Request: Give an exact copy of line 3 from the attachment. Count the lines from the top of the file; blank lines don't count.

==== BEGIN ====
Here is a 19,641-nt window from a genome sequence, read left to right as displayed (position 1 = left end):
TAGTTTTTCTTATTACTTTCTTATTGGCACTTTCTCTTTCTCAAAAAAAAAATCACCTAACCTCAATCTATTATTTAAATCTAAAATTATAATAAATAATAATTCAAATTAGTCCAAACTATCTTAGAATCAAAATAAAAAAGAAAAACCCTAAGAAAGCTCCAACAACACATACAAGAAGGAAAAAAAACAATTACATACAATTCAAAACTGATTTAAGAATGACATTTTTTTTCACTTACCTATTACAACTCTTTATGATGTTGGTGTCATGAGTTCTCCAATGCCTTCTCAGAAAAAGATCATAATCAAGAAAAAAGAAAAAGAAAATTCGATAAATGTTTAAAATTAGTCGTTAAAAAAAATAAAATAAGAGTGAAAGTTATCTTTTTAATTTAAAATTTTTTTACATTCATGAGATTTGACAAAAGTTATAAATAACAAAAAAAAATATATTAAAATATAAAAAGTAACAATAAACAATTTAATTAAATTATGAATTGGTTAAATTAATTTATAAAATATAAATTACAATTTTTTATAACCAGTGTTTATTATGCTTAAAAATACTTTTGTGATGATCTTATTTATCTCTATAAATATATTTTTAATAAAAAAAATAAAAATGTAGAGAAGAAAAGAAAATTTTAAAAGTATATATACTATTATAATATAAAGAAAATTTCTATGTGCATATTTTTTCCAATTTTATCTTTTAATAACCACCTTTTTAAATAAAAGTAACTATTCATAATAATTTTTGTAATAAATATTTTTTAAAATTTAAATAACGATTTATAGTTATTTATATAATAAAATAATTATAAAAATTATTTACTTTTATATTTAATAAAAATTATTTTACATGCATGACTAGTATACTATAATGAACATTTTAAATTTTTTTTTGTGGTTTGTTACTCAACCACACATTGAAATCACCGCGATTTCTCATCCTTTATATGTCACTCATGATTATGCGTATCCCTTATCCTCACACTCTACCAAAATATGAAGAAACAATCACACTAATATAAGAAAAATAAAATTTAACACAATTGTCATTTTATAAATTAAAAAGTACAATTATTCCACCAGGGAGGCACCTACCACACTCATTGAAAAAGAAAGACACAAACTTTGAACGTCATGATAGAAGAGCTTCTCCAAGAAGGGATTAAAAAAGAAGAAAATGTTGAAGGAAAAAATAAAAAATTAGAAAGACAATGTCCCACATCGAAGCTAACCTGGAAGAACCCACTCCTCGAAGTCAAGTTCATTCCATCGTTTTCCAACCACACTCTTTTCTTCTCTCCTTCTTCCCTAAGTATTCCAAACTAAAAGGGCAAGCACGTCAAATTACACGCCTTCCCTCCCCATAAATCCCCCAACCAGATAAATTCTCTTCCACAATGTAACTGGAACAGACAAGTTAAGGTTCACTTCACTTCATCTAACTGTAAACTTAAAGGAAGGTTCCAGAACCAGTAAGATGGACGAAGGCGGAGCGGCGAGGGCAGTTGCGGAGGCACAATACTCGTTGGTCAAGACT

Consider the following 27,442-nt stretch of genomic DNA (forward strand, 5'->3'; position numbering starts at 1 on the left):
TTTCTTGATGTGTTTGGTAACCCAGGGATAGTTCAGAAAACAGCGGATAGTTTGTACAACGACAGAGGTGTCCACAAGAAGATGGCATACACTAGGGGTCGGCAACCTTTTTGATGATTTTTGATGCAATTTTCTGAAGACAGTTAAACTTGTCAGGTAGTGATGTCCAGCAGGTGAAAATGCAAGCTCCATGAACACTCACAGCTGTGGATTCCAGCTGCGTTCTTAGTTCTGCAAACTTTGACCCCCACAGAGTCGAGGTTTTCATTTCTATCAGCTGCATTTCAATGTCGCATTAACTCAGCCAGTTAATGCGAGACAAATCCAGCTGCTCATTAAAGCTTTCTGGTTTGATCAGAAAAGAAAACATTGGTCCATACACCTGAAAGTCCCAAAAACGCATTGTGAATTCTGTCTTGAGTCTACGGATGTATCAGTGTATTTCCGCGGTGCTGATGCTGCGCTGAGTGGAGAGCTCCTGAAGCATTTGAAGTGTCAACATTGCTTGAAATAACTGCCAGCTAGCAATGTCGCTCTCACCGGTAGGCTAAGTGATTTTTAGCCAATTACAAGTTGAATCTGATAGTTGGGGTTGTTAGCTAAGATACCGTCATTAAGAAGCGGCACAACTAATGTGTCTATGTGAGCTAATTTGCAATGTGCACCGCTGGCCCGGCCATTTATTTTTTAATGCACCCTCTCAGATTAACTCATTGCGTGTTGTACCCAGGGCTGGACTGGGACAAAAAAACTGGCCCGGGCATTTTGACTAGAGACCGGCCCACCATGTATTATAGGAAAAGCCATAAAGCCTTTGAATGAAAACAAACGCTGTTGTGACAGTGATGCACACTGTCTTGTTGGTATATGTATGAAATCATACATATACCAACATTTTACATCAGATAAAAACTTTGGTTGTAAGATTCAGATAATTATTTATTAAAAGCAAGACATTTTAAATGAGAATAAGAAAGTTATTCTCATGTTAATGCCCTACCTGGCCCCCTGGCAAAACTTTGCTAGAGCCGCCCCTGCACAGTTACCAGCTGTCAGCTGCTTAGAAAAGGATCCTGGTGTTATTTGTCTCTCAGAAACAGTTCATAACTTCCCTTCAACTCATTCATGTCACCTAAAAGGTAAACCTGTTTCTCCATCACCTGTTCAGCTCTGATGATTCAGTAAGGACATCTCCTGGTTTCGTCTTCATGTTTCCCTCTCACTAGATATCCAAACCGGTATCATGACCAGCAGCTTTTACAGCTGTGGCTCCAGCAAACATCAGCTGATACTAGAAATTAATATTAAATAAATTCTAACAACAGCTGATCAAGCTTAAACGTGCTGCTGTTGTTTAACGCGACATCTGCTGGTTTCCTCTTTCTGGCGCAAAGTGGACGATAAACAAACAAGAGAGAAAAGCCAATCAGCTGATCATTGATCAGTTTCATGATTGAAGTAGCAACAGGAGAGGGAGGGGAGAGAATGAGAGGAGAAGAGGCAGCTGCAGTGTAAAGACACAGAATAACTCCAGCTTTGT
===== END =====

Consider the following 27,442-nt stretch of genomic DNA (forward strand, 5'->3'; position numbering starts at 1 on the left):